Auction Markets Steady
Kanebridge News
Share Button

Auction Markets Steady

Figures remain stable despite post-election surge in listings.

By Terry Christodoulou
Mon, May 30, 2022Grey Clock 2 min

Auction clearance rates were steady on Saturday despite a forecasted surge in post-election weekend listings.

The national auction market reported a clearance rate of 67.3% at the weekend — lower than the 71.4% reported last weekend and also lower than the 82.2% recorded over the same weekend last year. This weekend’s national figure was the lowest of the year so far.

National auction numbers were higher at the weekend, following last weekend’s election day distractions. A total of 2707 homes were reported listed compared to the previous weekend’s 1137 — higher than the same weekend last year’s 2505 auctions.

Sydney’s market is stable, albeit down on last year’s figures, recording a clearance rate of 66.9% at the weekend — below the 68.9% of last weekend but lower than the 82.2% of the same weekend last year.

A total of 1013 homes were listed for auction in the NSW capital at the weekend — predictably higher than the 335 auctioned last weekend and higher than the 981 of same weekend last year.

Sydney recorded a median price of $1,720,000 for houses sold at auction at the weekend which was well ahead of the $1,600,000 recorded last weekend and 7.2% higher than the same weekend last year’s $1,605,000.

Melbourne’s market saw a small upward shift despite the surge in auction numbers.

The Victorian capital reported a clearance rate of 68.1% on Saturday — higher than the year-low of 63.8% recorded over the previous weekend but lower than the 76.5% recorded over the same weekend last year.

A total of 1320 homes were listed in Melbourne at the weekend — higher than the 594 reported over the previous weekend and higher than the 1272 listed over the same weekend last year.

Melbourne recorded a median price of $1,150,000 for houses sold at auction at the weekend which was higher than the $1,030,000 reported last weekend and 16.5% higher than the $987,500 recorded over the same weekend last year.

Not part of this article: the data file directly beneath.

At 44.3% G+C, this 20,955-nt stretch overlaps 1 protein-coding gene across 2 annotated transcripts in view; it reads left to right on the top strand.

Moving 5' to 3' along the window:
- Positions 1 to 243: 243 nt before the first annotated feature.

Data powered by Dr Andrew Wilson, My Housing Market.

MOST POPULAR

Interior designer Thomas Hamel on where it goes wrong in so many homes.

Following the devastation of recent flooding, experts are urging government intervention to drive the cessation of building in areas at risk.

Related Stories
By Kanebridge News
Thu, Aug 11, 2022 < 1 min

New research from Knight Frank’s International Waterfront Index shows waterfront properties are costing more than double their inland counterparts in Sydney while in Melbourne waterside properties attract a 40% premium.

Australia’s coastline attracts some of the highest waterfront premiums in the world with Sydney topping the index — an average premium of 121% — compared to an equivalent home set away from the water.

Auckland ranked second on the list of 17 international locations — a premium of 76%. The list saw Gold Coast (71%), Perth (69%) and the Cap d’Antibes (59%) on the French Riviera round out the top 5.

Australia continued to feature prominently in the research with Brisbane’s waterfront premium coming in at 55%, with Melbourne also in the top 10 at 39%.

According to Knight Frank Australia’s head of residential research, Michelle Ciesielski, there has always been strong appetite for Sydney’s waterfront homes.

Australia’s luxury residential market has advanced, it lacks the depth of prestige markets in more established global cities said Cieselski.

“As a result, our Australian cities can achieve a significantly higher premium on the waterfront compared to a similar property inland without access to, or a view of, water,” she said.

“Also, Australia is known for its balmy outdoor lifestyle, so many buyers in this super-prime space are willing to pay a premium to secure the ideal position along the waterfront.”

The data also suggests that beachfront homes were most desirable, commanding a premium of 63% compared to harbour locations fetching 62% premium and coastal homes with a 40% premium.